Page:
3 Matching Annotations
  1. Dec 2022
    1. credentials need to be enhanced with additional data aboutindividual courses/modules a person has studied, together with the learning outcomes(skills/knowledge) obtained in each of those modules and other documentation of ability.Credentials should also be used to connect to evidence of achievement such as architecturalportfolios or coding projects. Wherever possible, credentials should refer to occupational standardsor sectoral competence frameworks to increase the ability to interpret them in a specific context

      Transparency is an equity issue. Adding common language and richer data on skills and competencies to credentials means: * More data about courses/module * Learning outcomes from those modules * Connect to evidence of achievement * Refer to occupational standards/competency frameworks

    2. Multiple initiatives have tried to make various kinds of social recommendations by issuingcredentials. However, up to this point they have worked better in closed social networks rather thanas open credentials due to the ability of social networks to tie a recommendation with the profile(and identity) of the recommender. There are also several nascent initiatives to create open linkeddata around which skills, credentials and issuers are valued by employers.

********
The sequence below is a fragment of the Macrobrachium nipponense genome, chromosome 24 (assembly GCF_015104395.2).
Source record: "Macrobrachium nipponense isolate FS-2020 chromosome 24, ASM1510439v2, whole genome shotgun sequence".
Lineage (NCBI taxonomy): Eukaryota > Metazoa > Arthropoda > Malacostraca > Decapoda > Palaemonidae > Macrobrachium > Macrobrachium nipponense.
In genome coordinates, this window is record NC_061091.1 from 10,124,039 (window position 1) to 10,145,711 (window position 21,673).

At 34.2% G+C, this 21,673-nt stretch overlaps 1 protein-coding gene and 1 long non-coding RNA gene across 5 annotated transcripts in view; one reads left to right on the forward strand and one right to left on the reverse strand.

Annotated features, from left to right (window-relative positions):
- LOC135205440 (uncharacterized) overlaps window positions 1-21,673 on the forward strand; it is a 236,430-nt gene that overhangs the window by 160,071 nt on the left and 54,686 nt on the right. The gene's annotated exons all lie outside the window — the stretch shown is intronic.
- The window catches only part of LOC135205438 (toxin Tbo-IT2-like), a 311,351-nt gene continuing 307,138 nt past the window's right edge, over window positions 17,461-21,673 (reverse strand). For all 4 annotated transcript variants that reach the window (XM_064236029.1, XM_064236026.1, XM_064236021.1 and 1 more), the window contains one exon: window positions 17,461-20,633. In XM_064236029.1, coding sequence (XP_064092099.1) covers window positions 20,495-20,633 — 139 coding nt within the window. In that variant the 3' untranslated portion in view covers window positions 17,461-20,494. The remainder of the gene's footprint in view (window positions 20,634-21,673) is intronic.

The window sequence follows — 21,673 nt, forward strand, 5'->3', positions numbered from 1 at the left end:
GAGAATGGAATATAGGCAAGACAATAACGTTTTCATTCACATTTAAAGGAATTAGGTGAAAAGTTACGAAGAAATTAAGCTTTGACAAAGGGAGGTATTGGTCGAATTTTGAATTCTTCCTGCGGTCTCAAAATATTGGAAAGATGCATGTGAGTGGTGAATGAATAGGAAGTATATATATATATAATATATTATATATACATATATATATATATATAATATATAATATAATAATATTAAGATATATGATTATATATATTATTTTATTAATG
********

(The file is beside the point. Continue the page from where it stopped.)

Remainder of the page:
Clearly, the LinkedIn recommendations use case is an example of one of these initiatives. It has not succeeded in creating strong social signals anchored in trust models. We are wise to consider what's missing from efforts like this. An even greater concern however, and one that I believe is an essential if we are to realize the transformative potential of digital credentials, is how to design social signals built on trust models that help all people. In a world long-governed by "it's not what you know, it's who you know," the social signals and trust models are overweighted in favor of people with connections to other people, organizations and brands that are all to some degree legacies of exclusionary and inequitable systems. We are likely to build new systems that perpetuate the same problems if we do not intentionally design them to function otherwise. For people (especially those from historically underserved populations) worthy of the recommendations but lacking in social connections, how do they access social recommendations built on trust models?

  2. Nov 2022
    1. This includes candidates whose experience has been in a different industry, andwho may not use the appropriate terminology when describing their own skills or even be awarethat they would qualify for jobs in a separate industry even though they have all the skills required

      Helping earners appropriately articulate their own skills is an equity issue.